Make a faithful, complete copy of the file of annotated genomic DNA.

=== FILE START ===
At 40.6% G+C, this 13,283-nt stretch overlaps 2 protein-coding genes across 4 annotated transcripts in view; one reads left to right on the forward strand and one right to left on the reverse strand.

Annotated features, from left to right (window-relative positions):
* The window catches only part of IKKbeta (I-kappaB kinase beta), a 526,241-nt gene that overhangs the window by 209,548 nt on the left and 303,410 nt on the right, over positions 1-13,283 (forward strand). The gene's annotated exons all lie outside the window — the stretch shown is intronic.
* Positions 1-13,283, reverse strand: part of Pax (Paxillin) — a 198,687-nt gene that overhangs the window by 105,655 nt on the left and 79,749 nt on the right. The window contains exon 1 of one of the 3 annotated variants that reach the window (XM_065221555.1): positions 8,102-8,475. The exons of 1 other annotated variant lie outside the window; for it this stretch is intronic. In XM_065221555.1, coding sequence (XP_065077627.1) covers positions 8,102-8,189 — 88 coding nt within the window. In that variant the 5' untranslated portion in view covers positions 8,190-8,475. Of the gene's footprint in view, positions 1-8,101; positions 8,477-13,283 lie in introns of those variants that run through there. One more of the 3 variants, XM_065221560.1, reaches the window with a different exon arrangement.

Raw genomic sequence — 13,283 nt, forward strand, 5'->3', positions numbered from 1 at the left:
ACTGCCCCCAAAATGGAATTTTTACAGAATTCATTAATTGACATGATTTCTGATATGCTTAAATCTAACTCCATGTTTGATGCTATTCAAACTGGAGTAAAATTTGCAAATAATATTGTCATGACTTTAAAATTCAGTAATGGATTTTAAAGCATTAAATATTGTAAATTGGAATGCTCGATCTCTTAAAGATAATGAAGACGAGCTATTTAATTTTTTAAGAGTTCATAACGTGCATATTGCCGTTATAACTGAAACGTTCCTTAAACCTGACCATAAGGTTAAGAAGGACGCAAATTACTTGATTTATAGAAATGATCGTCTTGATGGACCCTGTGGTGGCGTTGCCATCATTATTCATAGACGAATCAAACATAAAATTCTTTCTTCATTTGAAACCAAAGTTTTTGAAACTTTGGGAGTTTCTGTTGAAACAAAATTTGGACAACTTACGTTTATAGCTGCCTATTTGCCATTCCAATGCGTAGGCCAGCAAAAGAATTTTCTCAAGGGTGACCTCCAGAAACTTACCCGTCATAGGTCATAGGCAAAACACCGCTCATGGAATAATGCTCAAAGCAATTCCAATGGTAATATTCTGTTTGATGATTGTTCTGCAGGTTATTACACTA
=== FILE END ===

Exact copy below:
At 40.6% G+C, this 13,283-nt stretch overlaps 2 protein-coding genes across 4 annotated transcripts in view; one reads left to right on the forward strand and one right to left on the reverse strand.

Annotated features, from left to right (window-relative positions):
* The window catches only part of IKKbeta (I-kappaB kinase beta), a 526,241-nt gene that overhangs the window by 209,548 nt on the left and 303,410 nt on the right, over positions 1-13,283 (forward strand). The gene's annotated exons all lie outside the window — the stretch shown is intronic.
* Positions 1-13,283, reverse strand: part of Pax (Paxillin) — a 198,687-nt gene that overhangs the window by 105,655 nt on the left and 79,749 nt on the right. The window contains exon 1 of one of the 3 annotated variants that reach the window (XM_065221555.1): positions 8,102-8,475. The exons of 1 other annotated variant lie outside the window; for it this stretch is intronic. In XM_065221555.1, coding sequence (XP_065077627.1) covers positions 8,102-8,189 — 88 coding nt within the window. In that variant the 5' untranslated portion in view covers positions 8,190-8,475. Of the gene's footprint in view, positions 1-8,101; positions 8,477-13,283 lie in introns of those variants that run through there. One more of the 3 variants, XM_065221560.1, reaches the window with a different exon arrangement.

Raw genomic sequence — 13,283 nt, forward strand, 5'->3', positions numbered from 1 at the left:
ACTGCCCCCAAAATGGAATTTTTACAGAATTCATTAATTGACATGATTTCTGATATGCTTAAATCTAACTCCATGTTTGATGCTATTCAAACTGGAGTAAAATTTGCAAATAATATTGTCATGACTTTAAAATTCAGTAATGGATTTTAAAGCATTAAATATTGTAAATTGGAATGCTCGATCTCTTAAAGATAATGAAGACGAGCTATTTAATTTTTTAAGAGTTCATAACGTGCATATTGCCGTTATAACTGAAACGTTCCTTAAACCTGACCATAAGGTTAAGAAGGACGCAAATTACTTGATTTATAGAAATGATCGTCTTGATGGACCCTGTGGTGGCGTTGCCATCATTATTCATAGACGAATCAAACATAAAATTCTTTCTTCATTTGAAACCAAAGTTTTTGAAACTTTGGGAGTTTCTGTTGAAACAAAATTTGGACAACTTACGTTTATAGCTGCCTATTTGCCATTCCAATGCGTAGGCCAGCAAAAGAATTTTCTCAAGGGTGACCTCCAGAAACTTACCCGTCATAGGTCATAGGCAAAACACCGCTCATGGAATAATGCTCAAAGCAATTCCAATGGTAATATTCTGTTTGATGATTGTTCTGCAGGTTATTACACTA